Hippocampal neurons from embryonic day 18 rats were obtained according to the method described previously (Banker and Cowan, 1977). Dissociated cells were plated in glass-bottom 35 mm culture dishes (MatTek, Ashland, MA) for culture and microscopy. The glass surface was pretreated with poly-d-lysine (Sigma, St. Louis, MO) for 2 h (500 μg/ml), and ∼75,000 cells were plated in each dish in DMEM (Invitrogen, Carlsbad, CA) containing 5% FBS and 5% horse serum (HyClone, Logan, UT). On the second day after plating, the culture medium was replaced by Neurobasal medium containing B27 and Glutamax (Invitrogen). Cells were maintained in a CO2 incubator at 37°C, and 0.5 vol of the culture medium was replaced with fresh Neurobasal every 3 d. Before each imaging experiment, the medium was replaced by Krebs'–Ringer's saline (in mm: 150 NaCl, 5 KCl, 2 CaCl2, 1 MgCl2, 10 glucose, and 10 HEPES, pH 7.4) (Bacci et al., 1999).
Aβ peptides and treatments.
Aβ25–35 and its reverse control Aβ35–25 (Sigma) were dissolved at 2 mm in water and kept frozen until use. Aβ1–40 and Aβ1–42 (American Peptide Company, Sunnyvale, CA) were first dissolved in a small volume of 10 mm NaOH and then diluted to 0.5 and 2 mm in double-distilled H2O (as the stock), respectively, with pH adjusted to 7.4. Aβ1–42 was prepared in two different ways so that different forms of Aβ1–42 aggregation could be obtained for cell application. To obtain mostly monomers of Aβ1–42, the 2 mm stock solution of Aβ1–42 in water was freshly prepared before the experiments and used immediately (hereafter referred to as “fresh”). To prepare aggregated Aβ1–42 fibrils, the 2 mm Aβ1–42 in water was incubated at 37°C for 1 week for aggregation (hereafter referred to as “aged”), aliquoted, and frozen until use. Similarly, Aβ1–40 (American Peptide Company) was dissolved at 0.5 mm in water and incubated at 37°C for 1 week, aliquoted, and frozen until use.
Bath application of different Aβ fragments was achieved through a two-step dilution procedure. At first, the Aβ stock solution was diluted in the Krebs'–Ringer's saline to a concentration of twice the designated concentration (2× working stock). The 2× working stock solution was then gently added to and mixed with the bath saline of the cells in an equal volume to achieve the desired final concentration. In a typical experiment, 1 ml of the 2× stock solution was added to 1 ml of the bath solution in the imaging chamber on the microscope stage. Different inhibitors and activators for signal transduction were normally added to the cells 20 min before the imaging.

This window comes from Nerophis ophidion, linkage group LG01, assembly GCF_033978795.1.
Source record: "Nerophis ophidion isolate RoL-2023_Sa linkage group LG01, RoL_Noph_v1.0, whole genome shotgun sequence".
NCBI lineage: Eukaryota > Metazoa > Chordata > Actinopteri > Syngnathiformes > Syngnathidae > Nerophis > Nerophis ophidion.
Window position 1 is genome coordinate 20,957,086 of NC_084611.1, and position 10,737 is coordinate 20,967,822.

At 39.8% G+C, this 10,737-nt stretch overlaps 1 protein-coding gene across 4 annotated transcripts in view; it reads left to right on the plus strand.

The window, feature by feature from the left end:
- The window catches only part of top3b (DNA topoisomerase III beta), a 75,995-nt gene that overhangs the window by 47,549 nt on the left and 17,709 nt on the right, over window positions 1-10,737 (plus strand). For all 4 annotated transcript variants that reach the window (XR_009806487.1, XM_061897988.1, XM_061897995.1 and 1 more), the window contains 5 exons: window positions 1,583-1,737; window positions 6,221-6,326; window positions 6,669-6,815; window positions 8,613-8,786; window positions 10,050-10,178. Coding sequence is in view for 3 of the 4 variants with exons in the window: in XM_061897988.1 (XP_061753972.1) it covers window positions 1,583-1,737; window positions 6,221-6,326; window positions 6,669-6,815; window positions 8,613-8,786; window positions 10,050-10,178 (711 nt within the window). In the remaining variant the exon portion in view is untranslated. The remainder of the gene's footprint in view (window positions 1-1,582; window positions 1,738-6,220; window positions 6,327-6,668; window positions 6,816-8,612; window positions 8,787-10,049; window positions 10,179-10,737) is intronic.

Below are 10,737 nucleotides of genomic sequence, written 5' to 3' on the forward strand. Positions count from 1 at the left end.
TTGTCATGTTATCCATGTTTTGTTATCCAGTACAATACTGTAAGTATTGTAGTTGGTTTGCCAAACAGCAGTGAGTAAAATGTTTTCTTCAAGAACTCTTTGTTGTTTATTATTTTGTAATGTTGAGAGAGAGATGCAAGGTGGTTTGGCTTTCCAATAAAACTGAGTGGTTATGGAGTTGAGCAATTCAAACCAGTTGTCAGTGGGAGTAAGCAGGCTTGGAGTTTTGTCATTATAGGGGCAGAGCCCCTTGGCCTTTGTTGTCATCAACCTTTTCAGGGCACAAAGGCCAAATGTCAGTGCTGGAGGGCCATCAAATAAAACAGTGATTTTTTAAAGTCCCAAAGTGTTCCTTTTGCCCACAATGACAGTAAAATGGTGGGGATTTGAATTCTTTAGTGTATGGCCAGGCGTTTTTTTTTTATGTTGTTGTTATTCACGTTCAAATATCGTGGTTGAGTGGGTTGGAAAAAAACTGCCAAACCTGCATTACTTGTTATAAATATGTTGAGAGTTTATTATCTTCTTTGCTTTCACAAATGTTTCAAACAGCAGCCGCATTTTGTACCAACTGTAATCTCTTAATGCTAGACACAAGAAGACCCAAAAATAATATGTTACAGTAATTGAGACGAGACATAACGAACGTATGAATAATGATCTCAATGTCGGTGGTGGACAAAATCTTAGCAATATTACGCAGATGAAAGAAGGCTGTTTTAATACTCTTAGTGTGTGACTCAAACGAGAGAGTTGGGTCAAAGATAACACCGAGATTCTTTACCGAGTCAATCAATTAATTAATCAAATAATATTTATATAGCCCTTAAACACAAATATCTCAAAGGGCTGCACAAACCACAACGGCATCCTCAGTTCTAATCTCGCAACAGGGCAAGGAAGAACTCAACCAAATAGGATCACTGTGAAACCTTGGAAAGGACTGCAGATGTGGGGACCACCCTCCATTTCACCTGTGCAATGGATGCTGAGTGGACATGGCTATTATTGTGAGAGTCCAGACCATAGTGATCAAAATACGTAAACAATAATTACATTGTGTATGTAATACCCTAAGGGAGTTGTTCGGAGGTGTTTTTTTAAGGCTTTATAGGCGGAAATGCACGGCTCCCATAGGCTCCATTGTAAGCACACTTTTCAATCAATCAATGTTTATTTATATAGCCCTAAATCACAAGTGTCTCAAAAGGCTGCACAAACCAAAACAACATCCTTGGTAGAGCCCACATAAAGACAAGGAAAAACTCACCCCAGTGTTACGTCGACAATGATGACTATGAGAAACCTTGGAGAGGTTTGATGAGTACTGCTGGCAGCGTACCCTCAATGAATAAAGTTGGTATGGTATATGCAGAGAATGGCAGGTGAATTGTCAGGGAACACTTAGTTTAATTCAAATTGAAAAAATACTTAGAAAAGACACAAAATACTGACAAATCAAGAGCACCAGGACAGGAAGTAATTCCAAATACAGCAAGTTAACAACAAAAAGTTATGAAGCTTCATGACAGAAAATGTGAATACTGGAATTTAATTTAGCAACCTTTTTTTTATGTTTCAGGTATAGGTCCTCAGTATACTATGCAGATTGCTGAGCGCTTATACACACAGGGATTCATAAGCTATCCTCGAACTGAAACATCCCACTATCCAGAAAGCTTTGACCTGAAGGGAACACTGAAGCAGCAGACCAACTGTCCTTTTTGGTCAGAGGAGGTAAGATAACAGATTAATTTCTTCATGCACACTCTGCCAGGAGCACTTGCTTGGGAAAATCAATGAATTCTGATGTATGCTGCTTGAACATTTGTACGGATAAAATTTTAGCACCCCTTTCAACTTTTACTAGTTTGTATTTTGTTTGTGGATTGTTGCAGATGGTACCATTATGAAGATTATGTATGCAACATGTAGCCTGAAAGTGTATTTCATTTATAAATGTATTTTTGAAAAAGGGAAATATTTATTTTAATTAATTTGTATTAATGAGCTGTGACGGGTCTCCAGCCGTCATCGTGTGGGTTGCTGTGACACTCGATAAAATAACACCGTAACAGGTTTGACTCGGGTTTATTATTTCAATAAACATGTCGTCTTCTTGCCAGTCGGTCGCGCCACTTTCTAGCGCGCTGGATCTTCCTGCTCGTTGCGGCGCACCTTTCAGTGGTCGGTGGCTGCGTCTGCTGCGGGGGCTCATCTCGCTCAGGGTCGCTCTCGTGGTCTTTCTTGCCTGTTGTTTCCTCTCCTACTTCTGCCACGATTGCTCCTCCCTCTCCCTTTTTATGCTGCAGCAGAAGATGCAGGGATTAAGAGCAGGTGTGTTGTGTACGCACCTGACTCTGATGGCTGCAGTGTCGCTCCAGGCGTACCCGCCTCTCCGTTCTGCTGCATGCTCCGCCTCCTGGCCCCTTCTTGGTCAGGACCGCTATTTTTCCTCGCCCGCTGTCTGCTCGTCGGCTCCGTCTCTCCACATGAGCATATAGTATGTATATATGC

Mitochondria imaging and quantification.
Mitochondria were stained by 20 nm MitoTracker Green or Red (Invitrogen, Eugene, OR) for 20 min, followed by three washes and 30 min incubation at 37°C for additional clearing of excessive dye. Two imaging systems were used for fluorescent time-lapse recording; each consisted of an inverted Nikon (Tokyo, Japan) microscope (Diaphot 300 or TE2000), a cooled CCD camera [CoolSnapFX (Roper Scientific, Duluth, GA) or SensiCam QE (Cooke, Romulus, MI)], an excitation shutter (DG-4 or Lambda 10–2; Sutter Instruments, Novato, CA), and the imaging software [MetaFluor (Universal Imaging Corporation, West Chester, PA) or IPLab (Scanalytics; BD Biosciences, Rockville, MD)]. Time-lapse recording of mitochondrial transport in hippocampal neurons was typically performed at a sampling rate of one frame every 5 s for 5 min, with the CCD exposure at 50 ms exposure and 2 × 2 binning. For each experiment, a 5 min control period before the application of Aβ fragments was performed, followed by 5 min time-lapse recording at various times afterward (typically at 30 or 45 min after Aβ application). All of the experiments were performed on the microscope stage with the 35 mm dish housed in a temperature-controlled chamber (Warner Instruments, New Haven, CT) with the temperature set at ∼35°C.
We counted the number of moving mitochondria in each 5 min time-lapse sequence (control and 30 min after treatment), as well as the number of total mitochondria, all within the same imaging field. Because no changes in the total mitochondrial number were observed, we used only the numbers of moving mitochondria to calculate the percentage of changes after Aβ treatment, of which 100% indicates that same numbers of moving mitochondria were present in both recording periods. To generate the movement traces of mitochondria, ImageJ (National Institutes of Health, Bethesda, MD) was used to first process the image sequence using the Zprojection function (maximum intensity), followed by division against the first frame to produce the final image of the moving traces.